The impasse facing the US in Iraq
Daily life in Iraq has become unbearable. Every day there are new outrages, bombings and deaths. The thirst for destruction seems to have no limit. On Thursday 23 November, Baghdad saw its most murderous bomb attack since 2003 and the outbreak of war. The main target was Sadr City, the huge Shia district in the Iraqi capital. The whole district was devastated by at least four car bombs, leaving 152 dead and 236 wounded. At the same moment, a hundred armed men attacked the health ministry, which is controlled by Ali al Chemari, a follower of radical Shia imam Moqtadr al Sadr. Iraq is in chaos. War between Shias and Sunnis is already raging. The government controls nothing. As for the US army, it is largely barricaded in its own camps, coming out only to carry out lightening raids which leave more deaths both among civilians and the army itself. For the US, this war has been an utter failure.
The US has no alternative imperialist policy
The elections which have just taken place in the US have for the first time in 12 years given the Democrats control of the two Houses of Congress. You’d have to go back to 1974 to see the Democrats winning so many seats in an election. President Bush himself talked about his party getting a ‘thrashing’. And the whole American bourgeois press is unanimous: this rejection of Bush and the Republicans is above all a reaction to the war in Iraq. The war in Iraq, and in Afghanistan, is about to become an even greater burden than the Vietnam war. Since 2001, the ‘war on terror’ has eaten up $502 billion. Day after day the US population hears about another young soldier being killed. And for what? Everyone now knows that peace and stability in Iraq are a mirage, and that the war has made the terrorist danger worse. The war has made the weakening of the world’s only superpower increasingly obvious. The majority of the US bourgeoisie, including a large part of the Republican party, is looking for a way out of this mess. To this end, the ruling class has set up a commission made up of Republican and Democratic personalities, known as the Iraq Study Group. This group, under the presidency of an old campaigner of US foreign policy, James Baker, has been reflecting on the means to end the Iraq crisis. Baker’s words now carry more weight with Bush than his former advisors; and in addition, Baker’s friend and a member of the same Study Group, Robert Gates, has now been appointed in place of Donald Rumsfeld. Baker has already made public a number of different options which are now under discussion in the Study Group and inside the Bush administration. One idea, favoured in particular by the Democrat Joe Biden but also by some Neo-Cons, is to cut Iraq into three autonomous regions. Such a solution would almost certainly result in a permanent state of civil war that would serve to destabilise the entire region even more than today. The second option, proposed by Lawrence Korb at the Centre for American Progress, would mean placing US troops in the neighbouring countries, from which they would only enter Iraq for rapid deployment actions. But again this option risks further discrediting the authority of the US in the region. The impasse facing the US is such that the Baker commission has affirmed its agreement with that part of the American political class which intends to open up a dialogue with Iran and Syria and even to use them in the policing of Iraq. At a time when the two countries are already banging their own imperialist drums in the region and openly defying the US, this new diplomatic orientation is a real confession of impotence.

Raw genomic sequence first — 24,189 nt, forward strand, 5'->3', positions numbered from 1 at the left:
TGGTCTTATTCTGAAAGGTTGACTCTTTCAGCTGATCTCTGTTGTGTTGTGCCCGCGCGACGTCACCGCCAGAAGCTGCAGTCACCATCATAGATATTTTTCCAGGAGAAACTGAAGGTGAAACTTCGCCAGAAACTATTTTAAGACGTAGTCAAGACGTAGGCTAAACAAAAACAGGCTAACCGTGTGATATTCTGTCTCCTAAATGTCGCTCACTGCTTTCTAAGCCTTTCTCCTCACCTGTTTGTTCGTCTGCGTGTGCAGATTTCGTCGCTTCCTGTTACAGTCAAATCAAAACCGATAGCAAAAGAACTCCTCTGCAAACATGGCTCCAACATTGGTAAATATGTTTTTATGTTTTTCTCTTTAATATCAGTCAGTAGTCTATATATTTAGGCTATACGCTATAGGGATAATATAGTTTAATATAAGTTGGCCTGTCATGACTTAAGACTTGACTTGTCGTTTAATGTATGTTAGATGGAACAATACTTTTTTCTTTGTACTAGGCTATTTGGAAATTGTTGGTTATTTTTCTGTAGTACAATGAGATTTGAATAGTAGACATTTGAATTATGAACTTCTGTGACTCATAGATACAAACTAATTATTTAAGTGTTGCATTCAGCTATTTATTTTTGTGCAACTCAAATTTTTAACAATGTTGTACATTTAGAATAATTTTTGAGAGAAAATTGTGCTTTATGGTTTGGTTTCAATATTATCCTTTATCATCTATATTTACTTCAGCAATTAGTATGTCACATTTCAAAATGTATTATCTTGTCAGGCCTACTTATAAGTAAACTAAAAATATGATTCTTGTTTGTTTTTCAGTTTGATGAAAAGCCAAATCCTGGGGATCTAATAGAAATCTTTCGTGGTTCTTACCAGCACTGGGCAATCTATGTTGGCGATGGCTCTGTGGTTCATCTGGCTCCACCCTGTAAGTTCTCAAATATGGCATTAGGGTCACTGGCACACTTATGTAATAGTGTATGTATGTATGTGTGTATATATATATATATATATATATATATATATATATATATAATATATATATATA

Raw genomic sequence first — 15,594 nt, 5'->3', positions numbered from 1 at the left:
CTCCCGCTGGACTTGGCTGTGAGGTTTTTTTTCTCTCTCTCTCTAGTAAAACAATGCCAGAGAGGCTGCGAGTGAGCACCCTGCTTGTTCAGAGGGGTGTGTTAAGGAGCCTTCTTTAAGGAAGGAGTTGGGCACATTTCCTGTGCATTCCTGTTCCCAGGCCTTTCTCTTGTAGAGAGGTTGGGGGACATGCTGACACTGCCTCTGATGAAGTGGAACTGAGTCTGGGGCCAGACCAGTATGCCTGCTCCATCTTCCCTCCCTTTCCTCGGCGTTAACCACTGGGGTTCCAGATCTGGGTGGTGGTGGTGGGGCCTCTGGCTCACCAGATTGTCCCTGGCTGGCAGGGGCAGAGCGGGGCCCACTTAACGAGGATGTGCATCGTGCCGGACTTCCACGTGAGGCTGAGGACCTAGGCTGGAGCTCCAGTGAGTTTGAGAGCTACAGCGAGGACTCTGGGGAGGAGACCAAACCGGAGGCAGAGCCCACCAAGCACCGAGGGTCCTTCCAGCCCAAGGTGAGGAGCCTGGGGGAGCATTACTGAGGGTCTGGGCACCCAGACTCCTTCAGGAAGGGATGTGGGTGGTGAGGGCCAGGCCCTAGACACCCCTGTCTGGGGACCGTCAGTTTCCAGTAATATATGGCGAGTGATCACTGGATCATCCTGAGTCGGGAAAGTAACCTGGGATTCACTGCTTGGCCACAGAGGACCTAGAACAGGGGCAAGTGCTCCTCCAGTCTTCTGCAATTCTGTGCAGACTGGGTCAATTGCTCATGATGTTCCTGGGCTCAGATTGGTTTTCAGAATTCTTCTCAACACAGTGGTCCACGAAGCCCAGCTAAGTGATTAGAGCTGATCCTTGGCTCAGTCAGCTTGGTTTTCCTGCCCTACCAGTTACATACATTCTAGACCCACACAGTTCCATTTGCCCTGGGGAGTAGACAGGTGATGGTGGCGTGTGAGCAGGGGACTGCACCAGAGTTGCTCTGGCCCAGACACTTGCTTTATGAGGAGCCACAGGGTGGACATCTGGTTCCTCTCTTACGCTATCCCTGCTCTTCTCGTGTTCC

Republican or Democrat, US imperialist policy is still in a quagmire
The results of the elections n the USA have been welcomed enthusiastically by virtually the whole US political class, Republican and Democrat alike. Throughout the election campaign, the Democrats did not cease criticising the Bush administration’s foreign policy, repeating over and over again that a new policy on Iraq was needed, without ever making it clear what this new orientation would be. In reality, the US can’t leave Iraq without massive loss of international credibility. The American bourgeoisie has no illusions about this. “It’s not that the US and Britain don’t have any more options on the ground. The problem is that none of them are any cause for celebration” (The Observer, cited in Courier International, 16.11.06). Whatever policy is followed in the coming months, the weakening of US leadership will become increasingly obvious, whetting the imperialist appetites of all its rivals. Rossi 26.11.06